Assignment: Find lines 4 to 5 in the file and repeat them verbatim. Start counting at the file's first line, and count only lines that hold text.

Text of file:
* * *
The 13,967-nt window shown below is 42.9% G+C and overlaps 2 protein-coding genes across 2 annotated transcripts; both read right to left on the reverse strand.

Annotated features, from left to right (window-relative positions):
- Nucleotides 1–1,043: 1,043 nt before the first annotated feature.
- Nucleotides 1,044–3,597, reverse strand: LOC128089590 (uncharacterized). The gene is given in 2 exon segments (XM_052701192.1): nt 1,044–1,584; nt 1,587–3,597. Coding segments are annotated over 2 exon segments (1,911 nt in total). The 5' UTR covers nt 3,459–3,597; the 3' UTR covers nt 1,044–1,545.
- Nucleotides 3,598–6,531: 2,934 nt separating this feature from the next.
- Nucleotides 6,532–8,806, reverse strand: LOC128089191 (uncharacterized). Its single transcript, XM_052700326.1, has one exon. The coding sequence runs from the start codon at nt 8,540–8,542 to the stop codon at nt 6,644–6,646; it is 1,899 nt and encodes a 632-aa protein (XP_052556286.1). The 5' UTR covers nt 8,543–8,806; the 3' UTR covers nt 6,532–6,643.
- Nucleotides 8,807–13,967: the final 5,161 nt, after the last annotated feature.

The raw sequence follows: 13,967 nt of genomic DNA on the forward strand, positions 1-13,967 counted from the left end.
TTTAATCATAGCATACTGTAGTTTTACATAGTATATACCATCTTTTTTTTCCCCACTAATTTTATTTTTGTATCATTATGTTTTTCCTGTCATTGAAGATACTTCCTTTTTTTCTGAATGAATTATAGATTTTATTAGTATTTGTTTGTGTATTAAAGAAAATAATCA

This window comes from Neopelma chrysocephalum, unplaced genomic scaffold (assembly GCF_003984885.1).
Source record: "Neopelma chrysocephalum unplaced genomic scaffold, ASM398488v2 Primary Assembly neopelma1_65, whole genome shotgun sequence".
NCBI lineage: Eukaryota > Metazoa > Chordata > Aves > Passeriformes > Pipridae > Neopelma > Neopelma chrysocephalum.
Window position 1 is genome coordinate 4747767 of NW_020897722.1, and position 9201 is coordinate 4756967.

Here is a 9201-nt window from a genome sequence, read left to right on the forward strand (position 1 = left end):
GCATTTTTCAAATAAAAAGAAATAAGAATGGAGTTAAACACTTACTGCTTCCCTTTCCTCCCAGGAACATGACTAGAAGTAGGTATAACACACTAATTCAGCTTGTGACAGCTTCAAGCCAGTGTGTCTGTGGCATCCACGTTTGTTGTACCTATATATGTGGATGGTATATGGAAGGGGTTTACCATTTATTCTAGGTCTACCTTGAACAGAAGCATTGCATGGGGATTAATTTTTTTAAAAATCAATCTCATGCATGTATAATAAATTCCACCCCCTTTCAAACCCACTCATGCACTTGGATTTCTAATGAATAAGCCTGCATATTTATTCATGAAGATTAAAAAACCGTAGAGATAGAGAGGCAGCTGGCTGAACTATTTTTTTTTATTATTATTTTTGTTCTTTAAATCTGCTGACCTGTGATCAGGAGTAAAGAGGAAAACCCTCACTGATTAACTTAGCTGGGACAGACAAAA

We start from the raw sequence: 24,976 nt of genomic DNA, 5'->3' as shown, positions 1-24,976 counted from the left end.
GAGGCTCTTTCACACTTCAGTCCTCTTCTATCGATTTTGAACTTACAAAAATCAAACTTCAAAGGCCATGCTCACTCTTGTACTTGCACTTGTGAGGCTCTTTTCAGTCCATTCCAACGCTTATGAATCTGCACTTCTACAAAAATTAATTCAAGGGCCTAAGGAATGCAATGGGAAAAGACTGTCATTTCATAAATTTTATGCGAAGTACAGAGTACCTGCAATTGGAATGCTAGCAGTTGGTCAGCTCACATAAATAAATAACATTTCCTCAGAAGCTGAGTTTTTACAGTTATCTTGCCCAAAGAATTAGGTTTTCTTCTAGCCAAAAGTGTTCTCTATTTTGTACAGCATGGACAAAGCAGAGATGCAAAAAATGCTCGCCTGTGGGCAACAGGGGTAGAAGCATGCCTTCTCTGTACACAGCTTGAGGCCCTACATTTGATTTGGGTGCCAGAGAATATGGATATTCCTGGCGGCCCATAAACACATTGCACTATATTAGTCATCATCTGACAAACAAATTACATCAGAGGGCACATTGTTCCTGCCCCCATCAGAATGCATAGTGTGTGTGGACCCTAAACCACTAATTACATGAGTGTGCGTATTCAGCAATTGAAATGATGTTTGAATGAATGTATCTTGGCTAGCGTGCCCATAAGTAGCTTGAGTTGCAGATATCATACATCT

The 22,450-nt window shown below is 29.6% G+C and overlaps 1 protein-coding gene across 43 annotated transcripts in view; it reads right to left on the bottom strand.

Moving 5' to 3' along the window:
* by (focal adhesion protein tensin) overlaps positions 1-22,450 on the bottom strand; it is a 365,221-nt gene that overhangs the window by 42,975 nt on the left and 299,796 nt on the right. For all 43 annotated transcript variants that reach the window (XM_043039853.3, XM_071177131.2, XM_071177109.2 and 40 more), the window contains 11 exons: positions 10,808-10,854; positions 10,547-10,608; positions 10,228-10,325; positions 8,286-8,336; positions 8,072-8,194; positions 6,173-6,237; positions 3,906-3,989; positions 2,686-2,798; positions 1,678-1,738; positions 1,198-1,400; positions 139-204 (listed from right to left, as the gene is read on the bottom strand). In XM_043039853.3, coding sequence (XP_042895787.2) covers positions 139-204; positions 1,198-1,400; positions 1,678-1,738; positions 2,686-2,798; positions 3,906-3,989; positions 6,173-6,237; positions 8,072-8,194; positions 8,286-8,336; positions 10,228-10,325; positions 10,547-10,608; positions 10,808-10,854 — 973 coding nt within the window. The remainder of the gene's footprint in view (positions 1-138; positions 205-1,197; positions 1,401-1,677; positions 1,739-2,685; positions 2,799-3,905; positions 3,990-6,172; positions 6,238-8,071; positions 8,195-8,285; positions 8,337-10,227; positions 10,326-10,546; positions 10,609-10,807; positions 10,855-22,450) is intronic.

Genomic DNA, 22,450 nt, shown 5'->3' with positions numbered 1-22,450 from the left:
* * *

- Nucleotides 1,044–3,597, reverse strand: LOC128089590 (uncharacterized). The gene is given in 2 exon segments (XM_052701192.1): nt 1,044–1,584; nt 1,587–3,597. Coding segments are annotated over 2 exon segments (1,911 nt in total). The 5' UTR covers nt 3,459–3,597; the 3' UTR covers nt 1,044–1,545.
- Nucleotides 3,598–6,531: 2,934 nt separating this feature from the next.